Every country in the Eurozone has its own collection of big fat lies that politicians and eurocrats have served up in order to make the euro and the subsequent bailouts or austerity measures less unappetizing. Here are some from the German point of view, gleaned from the Wirtschafts Woche.
1999: “Can Germany be held liable for the debts of other countries? A very clear No!” said a multi-colored piece of propaganda issued by the CDU, the party of Helmut Kohl who was Chancellor at the time, and of Angela Merkel who is Chancellor now. It explained: “The Maastricht treaty forbids explicitly that the EU or the other EU Partners are liable for the debts of any Member State.” Sounds like a bad joke today.
But fear not: because of the 3% deficit limit in the Maastricht Treaty, “euro Member States will therefore be able to service their debts over the long term without any problems.” Thus, the big fat euro lies started before bank notes had even been put into circulation.
January 2001: “This money will have a great future,” said Kohl during a speech celebrating the introduction of the euro that he’d pushed through with all his corpulence. For a while, it worked. Euros were growing on trees. Even Greece had access to cheap euro debt with which to buy votes and fund the Olympics. Everyone was happy. Until it didn’t work anymore.
March 2010: “I’m solidly convinced that Greece will never have to use this aid because the Greek austerity program is credible to the highest extent,” said Euro Group President Jean-Claude Juncker. He was trying to get disbelievers to believe that Greece could and would cut spending and raise taxes enough to bring its deficit under control without actually needing the bailout funds. Hysterical! Turns out, Greek politicians would say anything to get their hands on new money.
July 2010: “The bailout funds will expire. That, we have agreed on,” said German Finance Minister Wolfgang Schäuble. But now the big save-the-euro ESM bailout fund is being bolted together, and it’s a “permanent” bailout fund.
February 2011: “Italy is not a country at risk,” said former vice chairman and managing director of Goldman Sachs, Mario Draghi, at the time Governor of the Bank of Italy and member of the Governing Council of the ECB.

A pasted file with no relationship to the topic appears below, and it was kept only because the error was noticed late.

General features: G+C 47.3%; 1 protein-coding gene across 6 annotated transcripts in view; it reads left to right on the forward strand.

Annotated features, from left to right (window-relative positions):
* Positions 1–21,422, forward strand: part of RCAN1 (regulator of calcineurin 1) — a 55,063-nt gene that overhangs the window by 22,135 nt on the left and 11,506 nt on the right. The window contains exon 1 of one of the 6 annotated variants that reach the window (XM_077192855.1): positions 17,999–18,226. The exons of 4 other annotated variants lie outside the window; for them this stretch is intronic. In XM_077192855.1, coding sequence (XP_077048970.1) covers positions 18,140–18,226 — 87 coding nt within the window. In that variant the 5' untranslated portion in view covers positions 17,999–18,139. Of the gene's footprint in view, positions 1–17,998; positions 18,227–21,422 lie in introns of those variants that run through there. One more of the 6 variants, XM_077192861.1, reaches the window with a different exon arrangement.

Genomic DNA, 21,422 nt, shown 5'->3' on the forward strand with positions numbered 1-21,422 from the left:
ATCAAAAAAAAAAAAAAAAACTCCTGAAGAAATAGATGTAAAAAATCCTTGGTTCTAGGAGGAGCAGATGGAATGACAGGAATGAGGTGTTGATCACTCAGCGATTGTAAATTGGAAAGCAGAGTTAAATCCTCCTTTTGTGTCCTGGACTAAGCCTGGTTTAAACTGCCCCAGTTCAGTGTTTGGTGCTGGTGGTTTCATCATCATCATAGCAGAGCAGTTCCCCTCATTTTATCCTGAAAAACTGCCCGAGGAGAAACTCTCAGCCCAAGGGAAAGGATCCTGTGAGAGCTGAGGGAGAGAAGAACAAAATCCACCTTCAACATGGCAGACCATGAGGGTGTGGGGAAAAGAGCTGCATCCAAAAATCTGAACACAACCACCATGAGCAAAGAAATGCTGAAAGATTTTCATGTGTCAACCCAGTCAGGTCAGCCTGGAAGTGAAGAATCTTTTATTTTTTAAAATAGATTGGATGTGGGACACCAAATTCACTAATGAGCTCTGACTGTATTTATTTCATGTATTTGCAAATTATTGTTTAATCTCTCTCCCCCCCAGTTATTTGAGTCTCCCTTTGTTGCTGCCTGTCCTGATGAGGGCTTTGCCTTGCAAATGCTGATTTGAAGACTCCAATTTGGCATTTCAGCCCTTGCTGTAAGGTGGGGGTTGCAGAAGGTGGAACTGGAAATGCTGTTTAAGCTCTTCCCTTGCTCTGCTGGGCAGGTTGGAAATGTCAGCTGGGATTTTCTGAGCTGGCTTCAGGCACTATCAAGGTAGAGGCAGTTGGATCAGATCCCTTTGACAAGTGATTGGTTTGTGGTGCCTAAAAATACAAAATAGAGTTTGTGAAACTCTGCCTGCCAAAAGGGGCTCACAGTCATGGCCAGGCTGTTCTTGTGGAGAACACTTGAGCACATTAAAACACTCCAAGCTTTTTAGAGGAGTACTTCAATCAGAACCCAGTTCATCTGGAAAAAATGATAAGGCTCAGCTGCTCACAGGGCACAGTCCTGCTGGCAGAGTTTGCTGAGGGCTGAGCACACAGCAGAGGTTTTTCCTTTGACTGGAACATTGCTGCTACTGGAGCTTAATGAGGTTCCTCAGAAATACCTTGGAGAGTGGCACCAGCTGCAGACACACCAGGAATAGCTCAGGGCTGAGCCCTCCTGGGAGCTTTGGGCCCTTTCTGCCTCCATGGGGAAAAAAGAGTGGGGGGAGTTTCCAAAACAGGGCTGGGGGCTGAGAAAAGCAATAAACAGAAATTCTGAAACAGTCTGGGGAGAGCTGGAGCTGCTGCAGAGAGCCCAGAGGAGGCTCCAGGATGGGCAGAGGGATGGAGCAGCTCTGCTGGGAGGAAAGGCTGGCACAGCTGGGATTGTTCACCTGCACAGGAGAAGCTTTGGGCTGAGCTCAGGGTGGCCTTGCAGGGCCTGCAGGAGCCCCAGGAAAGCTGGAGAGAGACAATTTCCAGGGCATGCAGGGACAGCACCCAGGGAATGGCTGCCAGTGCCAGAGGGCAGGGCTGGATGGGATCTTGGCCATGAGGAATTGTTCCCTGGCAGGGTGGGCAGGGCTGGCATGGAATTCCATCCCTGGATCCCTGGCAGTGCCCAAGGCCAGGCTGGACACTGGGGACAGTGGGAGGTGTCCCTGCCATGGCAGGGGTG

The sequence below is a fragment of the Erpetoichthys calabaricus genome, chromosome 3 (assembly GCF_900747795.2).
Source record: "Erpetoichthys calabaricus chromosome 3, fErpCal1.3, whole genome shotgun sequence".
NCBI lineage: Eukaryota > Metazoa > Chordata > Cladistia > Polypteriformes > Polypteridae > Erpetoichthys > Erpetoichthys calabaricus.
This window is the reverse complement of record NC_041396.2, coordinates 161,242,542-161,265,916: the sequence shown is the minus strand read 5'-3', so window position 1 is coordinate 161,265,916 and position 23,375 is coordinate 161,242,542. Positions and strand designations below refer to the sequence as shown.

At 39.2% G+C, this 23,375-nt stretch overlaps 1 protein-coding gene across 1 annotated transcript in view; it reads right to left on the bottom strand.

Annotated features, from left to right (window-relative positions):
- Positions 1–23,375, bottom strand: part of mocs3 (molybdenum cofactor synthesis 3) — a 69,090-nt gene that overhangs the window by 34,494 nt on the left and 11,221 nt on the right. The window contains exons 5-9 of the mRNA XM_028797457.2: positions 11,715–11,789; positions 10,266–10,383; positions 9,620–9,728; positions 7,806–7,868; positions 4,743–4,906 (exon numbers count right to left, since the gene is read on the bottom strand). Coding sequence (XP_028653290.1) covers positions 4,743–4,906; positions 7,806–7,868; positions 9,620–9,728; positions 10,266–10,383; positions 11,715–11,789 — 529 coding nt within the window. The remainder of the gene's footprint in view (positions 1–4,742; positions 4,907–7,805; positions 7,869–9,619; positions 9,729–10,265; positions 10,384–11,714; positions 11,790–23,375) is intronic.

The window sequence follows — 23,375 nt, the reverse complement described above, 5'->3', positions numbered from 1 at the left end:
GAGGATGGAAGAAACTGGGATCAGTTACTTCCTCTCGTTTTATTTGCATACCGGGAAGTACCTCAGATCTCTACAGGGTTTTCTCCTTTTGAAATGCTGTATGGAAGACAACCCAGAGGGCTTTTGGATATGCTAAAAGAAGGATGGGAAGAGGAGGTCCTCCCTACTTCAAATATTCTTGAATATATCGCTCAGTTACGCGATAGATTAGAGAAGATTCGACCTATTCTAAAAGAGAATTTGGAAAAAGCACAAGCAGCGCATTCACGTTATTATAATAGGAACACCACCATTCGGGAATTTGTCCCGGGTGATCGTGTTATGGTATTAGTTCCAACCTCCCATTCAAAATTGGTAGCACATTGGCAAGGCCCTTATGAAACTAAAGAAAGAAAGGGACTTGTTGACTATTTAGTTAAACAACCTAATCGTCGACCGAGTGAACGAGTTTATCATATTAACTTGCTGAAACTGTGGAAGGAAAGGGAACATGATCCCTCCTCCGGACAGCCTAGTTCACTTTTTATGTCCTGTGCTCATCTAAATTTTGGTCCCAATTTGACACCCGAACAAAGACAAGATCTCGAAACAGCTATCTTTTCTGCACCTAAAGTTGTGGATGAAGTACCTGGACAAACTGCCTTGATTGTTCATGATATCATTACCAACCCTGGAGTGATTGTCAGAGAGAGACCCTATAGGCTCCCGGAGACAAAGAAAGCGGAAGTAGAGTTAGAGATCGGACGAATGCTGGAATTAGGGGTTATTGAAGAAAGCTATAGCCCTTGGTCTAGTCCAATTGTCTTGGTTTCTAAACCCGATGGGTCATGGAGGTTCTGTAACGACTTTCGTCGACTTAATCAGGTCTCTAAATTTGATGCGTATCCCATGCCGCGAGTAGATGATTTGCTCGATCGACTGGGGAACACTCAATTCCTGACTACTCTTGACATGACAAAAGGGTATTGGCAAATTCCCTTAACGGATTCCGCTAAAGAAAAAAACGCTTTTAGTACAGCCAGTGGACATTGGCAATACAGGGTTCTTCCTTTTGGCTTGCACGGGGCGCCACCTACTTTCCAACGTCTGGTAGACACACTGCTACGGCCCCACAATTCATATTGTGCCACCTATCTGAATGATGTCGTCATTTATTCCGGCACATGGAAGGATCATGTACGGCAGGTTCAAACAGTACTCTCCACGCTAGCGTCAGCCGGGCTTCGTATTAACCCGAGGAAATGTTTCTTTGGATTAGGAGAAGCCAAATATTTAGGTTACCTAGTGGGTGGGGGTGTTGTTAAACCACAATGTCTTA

A year and a half later, Italian yields were in the stratosphere. Investors doubted if the country could fund its deficits or roll over its maturing debt. “Country at risk” had become an understatement. Draghi, by then promoted to President of the ECB, announced that the ECB would buy “unlimited” amounts of sovereign debt to bail out countries like, well, Italy.
March 2011: “We will pay back every penny,” said Greek Prime Minister George Papandreou. He wanted to reassure the restive German taxpayer. A year later, a 70% haircut was forced on private sector creditors, such as German banks, including Hypo Real Estate, a failed bank that the German government had nationalized during the financial crisis. And the German taxpayer got a haircut.
Now a much larger haircut is in the works, this time for the official sector, such as the ECB, that holds most of the Greek debt. The IMF has been pushing for it, against stiff resistance. But suddenly Merkel said today that it could happen by 2014.
March 2011: “We cannot lower yields artificially so to speak,” Merkel said even though the ECB—along with just about every other central bank in the world—has been forcing them down to absurdly low levels.
March 2011: “Germany can use its veto power if the conditions for aid are not fulfilled—and I will use it,” Merkel said to bamboozle a disgruntled public into swallowing the first bailout of Greece, or rather of German banks in whose closets this Greek debt was decomposing.
During a period of not fulfilling the conditions, Greece continued to receive money, and when that wasn’t enough, a second bailout. Some payments were delayed—not vetoed. The old unmet conditions have been replaced with new conditions. Goals have been kicked further down the road. And money will soon flow again.
August 2011: “The idea that we in Europe have a liquidity problem is completely wrong,” said ECB President Jean-Claude Trichet. In December 2011, his successor, Mario Draghi, flooded the land with the huge Long Term Liquidity Program (LTRO), followed by another one in March 2012. Combined, they handed banks €1 trillion in ultra-cheap money for three years. OK, maybe Europe didn’t have a liquidity problem. But then why the LTRO? One of the two guys was lying.
January 2012: “Spain will reach its deficit goal of 4.4%,” Spanish Prime Minister Mariano Rajoy told his incredulous listeners. Since then, the goal has been revised to 6.3%. And then Rajoy admitted that even 6.3% may be unachievable. In the same vein, through July, he reassured the world that Spain would not need a bailout. Days later, it needed a €100 billion bailout, just for its banks.
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